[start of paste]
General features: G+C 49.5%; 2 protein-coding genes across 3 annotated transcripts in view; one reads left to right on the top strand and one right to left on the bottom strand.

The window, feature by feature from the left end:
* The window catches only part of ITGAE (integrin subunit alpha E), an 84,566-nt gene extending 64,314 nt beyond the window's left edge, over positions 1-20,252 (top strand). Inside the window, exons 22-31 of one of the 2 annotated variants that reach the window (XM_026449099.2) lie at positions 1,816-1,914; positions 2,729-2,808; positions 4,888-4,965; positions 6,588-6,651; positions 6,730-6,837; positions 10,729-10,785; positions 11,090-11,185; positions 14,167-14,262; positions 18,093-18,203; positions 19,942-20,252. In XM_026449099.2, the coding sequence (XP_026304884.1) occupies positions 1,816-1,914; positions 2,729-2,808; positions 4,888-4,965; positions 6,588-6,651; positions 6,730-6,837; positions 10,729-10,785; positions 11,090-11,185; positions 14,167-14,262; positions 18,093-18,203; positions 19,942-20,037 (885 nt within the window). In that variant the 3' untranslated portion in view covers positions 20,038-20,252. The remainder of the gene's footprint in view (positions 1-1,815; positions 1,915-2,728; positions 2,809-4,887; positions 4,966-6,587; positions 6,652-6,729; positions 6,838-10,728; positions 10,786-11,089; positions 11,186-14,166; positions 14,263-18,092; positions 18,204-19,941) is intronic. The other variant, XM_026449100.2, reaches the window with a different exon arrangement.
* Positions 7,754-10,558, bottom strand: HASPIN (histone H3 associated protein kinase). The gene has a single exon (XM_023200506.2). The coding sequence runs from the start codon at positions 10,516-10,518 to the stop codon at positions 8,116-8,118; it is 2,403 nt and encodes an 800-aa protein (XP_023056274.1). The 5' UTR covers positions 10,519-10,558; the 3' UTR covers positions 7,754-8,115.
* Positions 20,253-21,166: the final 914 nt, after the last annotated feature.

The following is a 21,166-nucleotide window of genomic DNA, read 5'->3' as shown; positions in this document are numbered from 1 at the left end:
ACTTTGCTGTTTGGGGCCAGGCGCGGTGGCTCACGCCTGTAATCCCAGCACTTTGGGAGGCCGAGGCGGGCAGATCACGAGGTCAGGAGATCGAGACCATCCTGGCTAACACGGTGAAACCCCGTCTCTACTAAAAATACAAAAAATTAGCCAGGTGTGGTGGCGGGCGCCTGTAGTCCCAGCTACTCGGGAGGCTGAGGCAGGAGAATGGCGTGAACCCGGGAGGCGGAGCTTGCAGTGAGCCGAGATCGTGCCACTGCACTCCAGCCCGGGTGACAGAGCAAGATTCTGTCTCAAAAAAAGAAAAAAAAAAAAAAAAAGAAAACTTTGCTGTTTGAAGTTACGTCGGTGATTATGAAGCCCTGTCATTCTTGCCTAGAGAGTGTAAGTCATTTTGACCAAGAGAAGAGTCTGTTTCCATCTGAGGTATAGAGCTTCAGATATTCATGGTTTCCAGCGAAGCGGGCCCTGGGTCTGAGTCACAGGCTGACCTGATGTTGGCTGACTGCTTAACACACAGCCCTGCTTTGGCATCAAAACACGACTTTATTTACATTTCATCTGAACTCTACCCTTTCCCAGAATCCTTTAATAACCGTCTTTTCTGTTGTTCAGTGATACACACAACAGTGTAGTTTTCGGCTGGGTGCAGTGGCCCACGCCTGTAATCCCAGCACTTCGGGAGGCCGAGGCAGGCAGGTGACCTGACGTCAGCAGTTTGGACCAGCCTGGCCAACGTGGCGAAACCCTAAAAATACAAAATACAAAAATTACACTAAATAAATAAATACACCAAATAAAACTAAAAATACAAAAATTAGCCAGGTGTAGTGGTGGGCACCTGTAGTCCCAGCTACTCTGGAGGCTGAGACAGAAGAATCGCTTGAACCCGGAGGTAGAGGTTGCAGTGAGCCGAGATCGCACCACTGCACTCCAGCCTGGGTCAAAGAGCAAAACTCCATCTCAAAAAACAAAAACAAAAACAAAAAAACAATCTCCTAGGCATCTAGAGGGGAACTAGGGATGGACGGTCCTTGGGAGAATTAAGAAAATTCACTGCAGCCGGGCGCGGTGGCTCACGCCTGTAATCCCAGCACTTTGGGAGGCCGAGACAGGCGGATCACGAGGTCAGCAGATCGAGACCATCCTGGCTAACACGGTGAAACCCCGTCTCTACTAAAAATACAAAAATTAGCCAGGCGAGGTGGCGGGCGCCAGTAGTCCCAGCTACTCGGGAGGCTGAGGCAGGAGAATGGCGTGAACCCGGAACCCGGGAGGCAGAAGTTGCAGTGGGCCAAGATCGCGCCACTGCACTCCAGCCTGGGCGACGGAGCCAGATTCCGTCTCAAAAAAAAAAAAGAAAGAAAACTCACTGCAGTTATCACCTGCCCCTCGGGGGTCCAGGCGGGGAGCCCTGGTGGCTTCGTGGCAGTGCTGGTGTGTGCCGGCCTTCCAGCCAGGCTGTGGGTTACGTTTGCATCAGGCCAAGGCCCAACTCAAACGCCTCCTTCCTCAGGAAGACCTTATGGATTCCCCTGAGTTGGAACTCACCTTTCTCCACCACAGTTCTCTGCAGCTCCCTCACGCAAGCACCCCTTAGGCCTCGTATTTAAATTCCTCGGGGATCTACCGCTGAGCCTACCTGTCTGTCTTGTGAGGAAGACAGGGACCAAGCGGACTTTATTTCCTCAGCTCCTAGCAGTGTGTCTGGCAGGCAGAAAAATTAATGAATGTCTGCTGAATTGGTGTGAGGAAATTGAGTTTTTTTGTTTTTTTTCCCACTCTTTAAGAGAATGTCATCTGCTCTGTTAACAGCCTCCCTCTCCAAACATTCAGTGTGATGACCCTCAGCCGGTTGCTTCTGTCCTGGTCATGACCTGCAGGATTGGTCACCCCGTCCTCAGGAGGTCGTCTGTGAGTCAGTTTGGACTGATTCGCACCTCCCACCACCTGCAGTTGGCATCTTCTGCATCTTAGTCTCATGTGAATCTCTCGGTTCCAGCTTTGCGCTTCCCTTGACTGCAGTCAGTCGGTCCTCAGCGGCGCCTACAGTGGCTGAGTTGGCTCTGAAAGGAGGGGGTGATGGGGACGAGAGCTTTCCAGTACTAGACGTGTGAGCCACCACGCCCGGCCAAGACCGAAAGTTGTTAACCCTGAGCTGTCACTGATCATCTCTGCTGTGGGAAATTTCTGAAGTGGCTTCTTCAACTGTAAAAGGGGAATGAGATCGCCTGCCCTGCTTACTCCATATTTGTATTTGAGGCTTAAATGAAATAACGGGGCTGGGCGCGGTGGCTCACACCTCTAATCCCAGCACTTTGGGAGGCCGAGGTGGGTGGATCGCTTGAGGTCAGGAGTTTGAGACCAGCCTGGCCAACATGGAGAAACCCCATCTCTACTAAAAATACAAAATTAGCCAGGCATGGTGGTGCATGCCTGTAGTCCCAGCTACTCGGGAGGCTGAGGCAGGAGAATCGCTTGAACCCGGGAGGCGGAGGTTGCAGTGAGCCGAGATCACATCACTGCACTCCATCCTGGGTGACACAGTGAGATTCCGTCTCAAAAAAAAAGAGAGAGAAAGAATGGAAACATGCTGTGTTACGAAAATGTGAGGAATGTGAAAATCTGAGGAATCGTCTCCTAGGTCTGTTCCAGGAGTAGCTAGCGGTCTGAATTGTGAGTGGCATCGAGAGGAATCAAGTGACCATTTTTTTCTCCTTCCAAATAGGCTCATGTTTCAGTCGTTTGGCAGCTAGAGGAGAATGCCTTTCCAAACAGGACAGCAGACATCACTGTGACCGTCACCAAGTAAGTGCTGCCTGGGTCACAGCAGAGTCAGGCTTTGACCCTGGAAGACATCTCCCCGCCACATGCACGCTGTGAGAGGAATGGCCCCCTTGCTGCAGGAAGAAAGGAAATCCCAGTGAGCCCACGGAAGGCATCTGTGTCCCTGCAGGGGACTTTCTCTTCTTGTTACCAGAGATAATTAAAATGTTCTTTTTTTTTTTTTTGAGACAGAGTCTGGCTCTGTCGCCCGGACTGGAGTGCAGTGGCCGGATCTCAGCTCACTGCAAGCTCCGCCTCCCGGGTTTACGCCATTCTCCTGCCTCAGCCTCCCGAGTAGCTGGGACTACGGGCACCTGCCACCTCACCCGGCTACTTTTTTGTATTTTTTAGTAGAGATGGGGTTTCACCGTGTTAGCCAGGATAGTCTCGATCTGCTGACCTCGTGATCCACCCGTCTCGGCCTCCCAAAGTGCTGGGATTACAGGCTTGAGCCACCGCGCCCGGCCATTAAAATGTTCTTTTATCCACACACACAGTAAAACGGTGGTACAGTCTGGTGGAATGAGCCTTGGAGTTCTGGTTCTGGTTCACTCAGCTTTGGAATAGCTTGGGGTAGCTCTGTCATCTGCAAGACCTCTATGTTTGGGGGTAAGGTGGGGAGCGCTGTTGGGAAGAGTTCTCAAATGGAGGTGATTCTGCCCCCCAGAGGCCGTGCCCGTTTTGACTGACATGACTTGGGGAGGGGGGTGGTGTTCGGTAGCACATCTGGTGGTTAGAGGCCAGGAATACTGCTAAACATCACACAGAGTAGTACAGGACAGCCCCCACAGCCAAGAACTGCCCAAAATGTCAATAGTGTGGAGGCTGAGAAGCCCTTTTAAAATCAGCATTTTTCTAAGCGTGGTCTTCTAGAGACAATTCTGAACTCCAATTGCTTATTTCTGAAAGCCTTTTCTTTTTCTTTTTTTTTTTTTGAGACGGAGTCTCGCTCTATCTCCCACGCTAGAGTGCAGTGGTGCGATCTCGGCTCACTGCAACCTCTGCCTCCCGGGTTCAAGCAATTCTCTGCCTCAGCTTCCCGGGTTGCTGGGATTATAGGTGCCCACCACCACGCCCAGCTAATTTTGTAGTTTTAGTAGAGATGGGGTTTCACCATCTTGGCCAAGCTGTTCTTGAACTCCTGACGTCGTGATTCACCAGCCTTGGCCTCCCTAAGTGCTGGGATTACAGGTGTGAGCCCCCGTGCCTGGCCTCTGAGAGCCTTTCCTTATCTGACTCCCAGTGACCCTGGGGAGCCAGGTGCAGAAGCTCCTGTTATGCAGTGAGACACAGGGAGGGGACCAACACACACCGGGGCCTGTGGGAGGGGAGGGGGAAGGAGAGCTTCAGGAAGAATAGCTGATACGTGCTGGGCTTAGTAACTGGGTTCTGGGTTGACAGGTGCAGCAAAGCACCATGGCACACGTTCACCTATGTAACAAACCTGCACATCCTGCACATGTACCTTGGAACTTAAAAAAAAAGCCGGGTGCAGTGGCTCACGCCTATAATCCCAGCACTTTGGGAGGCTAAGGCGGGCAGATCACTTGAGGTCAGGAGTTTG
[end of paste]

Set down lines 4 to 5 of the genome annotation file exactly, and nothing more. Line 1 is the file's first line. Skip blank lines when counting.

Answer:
* Positions 7,754-10,558, bottom strand: HASPIN (histone H3 associated protein kinase). The gene has a single exon (XM_023200506.2). The coding sequence runs from the start codon at positions 10,516-10,518 to the stop codon at positions 8,116-8,118; it is 2,403 nt and encodes an 800-aa protein (XP_023056274.1). The 5' UTR covers positions 10,519-10,558; the 3' UTR covers positions 7,754-8,115.
* Positions 20,253-21,166: the final 914 nt, after the last annotated feature.